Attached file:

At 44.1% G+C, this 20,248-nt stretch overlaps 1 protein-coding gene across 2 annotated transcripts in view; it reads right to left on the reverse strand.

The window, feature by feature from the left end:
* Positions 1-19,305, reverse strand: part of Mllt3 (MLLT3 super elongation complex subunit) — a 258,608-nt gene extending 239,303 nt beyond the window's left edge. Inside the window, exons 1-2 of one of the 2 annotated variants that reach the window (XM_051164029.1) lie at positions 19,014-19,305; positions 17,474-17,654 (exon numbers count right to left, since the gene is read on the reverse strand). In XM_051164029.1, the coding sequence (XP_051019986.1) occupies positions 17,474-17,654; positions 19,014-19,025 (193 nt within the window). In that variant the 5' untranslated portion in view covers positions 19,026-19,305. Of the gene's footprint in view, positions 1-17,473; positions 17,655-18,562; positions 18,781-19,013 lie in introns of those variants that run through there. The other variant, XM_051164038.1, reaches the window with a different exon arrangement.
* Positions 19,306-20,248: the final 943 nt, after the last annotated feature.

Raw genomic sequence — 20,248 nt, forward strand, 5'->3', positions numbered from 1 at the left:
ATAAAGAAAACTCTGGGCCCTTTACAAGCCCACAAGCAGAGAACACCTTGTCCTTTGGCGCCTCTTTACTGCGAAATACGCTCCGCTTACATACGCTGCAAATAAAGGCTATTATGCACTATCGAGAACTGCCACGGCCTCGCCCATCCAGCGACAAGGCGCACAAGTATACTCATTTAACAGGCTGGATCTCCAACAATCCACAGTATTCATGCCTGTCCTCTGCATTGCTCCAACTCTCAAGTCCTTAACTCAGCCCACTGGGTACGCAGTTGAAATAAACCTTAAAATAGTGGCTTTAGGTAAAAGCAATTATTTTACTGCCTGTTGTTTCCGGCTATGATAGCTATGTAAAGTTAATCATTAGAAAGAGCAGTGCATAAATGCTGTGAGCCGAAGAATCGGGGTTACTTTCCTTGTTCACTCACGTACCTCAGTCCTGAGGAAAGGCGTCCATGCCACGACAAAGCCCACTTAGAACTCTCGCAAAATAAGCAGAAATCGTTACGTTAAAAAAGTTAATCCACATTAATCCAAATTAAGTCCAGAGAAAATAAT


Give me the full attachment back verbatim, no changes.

At 44.1% G+C, this 20,248-nt stretch overlaps 1 protein-coding gene across 2 annotated transcripts in view; it reads right to left on the reverse strand.

The window, feature by feature from the left end:
* Positions 1-19,305, reverse strand: part of Mllt3 (MLLT3 super elongation complex subunit) — a 258,608-nt gene extending 239,303 nt beyond the window's left edge. Inside the window, exons 1-2 of one of the 2 annotated variants that reach the window (XM_051164029.1) lie at positions 19,014-19,305; positions 17,474-17,654 (exon numbers count right to left, since the gene is read on the reverse strand). In XM_051164029.1, the coding sequence (XP_051019986.1) occupies positions 17,474-17,654; positions 19,014-19,025 (193 nt within the window). In that variant the 5' untranslated portion in view covers positions 19,026-19,305. Of the gene's footprint in view, positions 1-17,473; positions 17,655-18,562; positions 18,781-19,013 lie in introns of those variants that run through there. The other variant, XM_051164038.1, reaches the window with a different exon arrangement.
* Positions 19,306-20,248: the final 943 nt, after the last annotated feature.

Raw genomic sequence — 20,248 nt, forward strand, 5'->3', positions numbered from 1 at the left:
ATAAAGAAAACTCTGGGCCCTTTACAAGCCCACAAGCAGAGAACACCTTGTCCTTTGGCGCCTCTTTACTGCGAAATACGCTCCGCTTACATACGCTGCAAATAAAGGCTATTATGCACTATCGAGAACTGCCACGGCCTCGCCCATCCAGCGACAAGGCGCACAAGTATACTCATTTAACAGGCTGGATCTCCAACAATCCACAGTATTCATGCCTGTCCTCTGCATTGCTCCAACTCTCAAGTCCTTAACTCAGCCCACTGGGTACGCAGTTGAAATAAACCTTAAAATAGTGGCTTTAGGTAAAAGCAATTATTTTACTGCCTGTTGTTTCCGGCTATGATAGCTATGTAAAGTTAATCATTAGAAAGAGCAGTGCATAAATGCTGTGAGCCGAAGAATCGGGGTTACTTTCCTTGTTCACTCACGTACCTCAGTCCTGAGGAAAGGCGTCCATGCCACGACAAAGCCCACTTAGAACTCTCGCAAAATAAGCAGAAATCGTTACGTTAAAAAAGTTAATCCACATTAATCCAAATTAAGTCCAGAGAAAATAAT